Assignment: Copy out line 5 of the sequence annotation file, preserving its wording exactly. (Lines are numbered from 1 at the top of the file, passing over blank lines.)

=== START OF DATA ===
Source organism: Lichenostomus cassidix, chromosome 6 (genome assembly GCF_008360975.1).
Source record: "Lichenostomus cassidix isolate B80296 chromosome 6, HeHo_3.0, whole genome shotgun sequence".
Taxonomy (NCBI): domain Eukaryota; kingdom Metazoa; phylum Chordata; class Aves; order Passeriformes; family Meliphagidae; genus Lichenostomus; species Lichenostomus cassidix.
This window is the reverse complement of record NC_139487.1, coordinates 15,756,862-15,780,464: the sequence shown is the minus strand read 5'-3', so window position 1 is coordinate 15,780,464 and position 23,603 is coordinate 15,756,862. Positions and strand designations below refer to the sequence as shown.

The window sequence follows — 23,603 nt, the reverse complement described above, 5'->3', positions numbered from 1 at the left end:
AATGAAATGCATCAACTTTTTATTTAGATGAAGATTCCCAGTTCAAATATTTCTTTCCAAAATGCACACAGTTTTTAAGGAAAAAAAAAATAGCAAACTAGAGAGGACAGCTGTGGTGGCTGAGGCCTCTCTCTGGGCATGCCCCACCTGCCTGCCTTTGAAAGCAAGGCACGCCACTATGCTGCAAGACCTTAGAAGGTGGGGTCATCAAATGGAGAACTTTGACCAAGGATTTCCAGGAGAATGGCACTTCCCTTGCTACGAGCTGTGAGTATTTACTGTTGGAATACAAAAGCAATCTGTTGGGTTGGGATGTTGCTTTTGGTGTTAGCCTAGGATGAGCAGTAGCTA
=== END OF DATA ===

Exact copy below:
The window sequence follows — 23,603 nt, the reverse complement described above, 5'->3', positions numbered from 1 at the left end: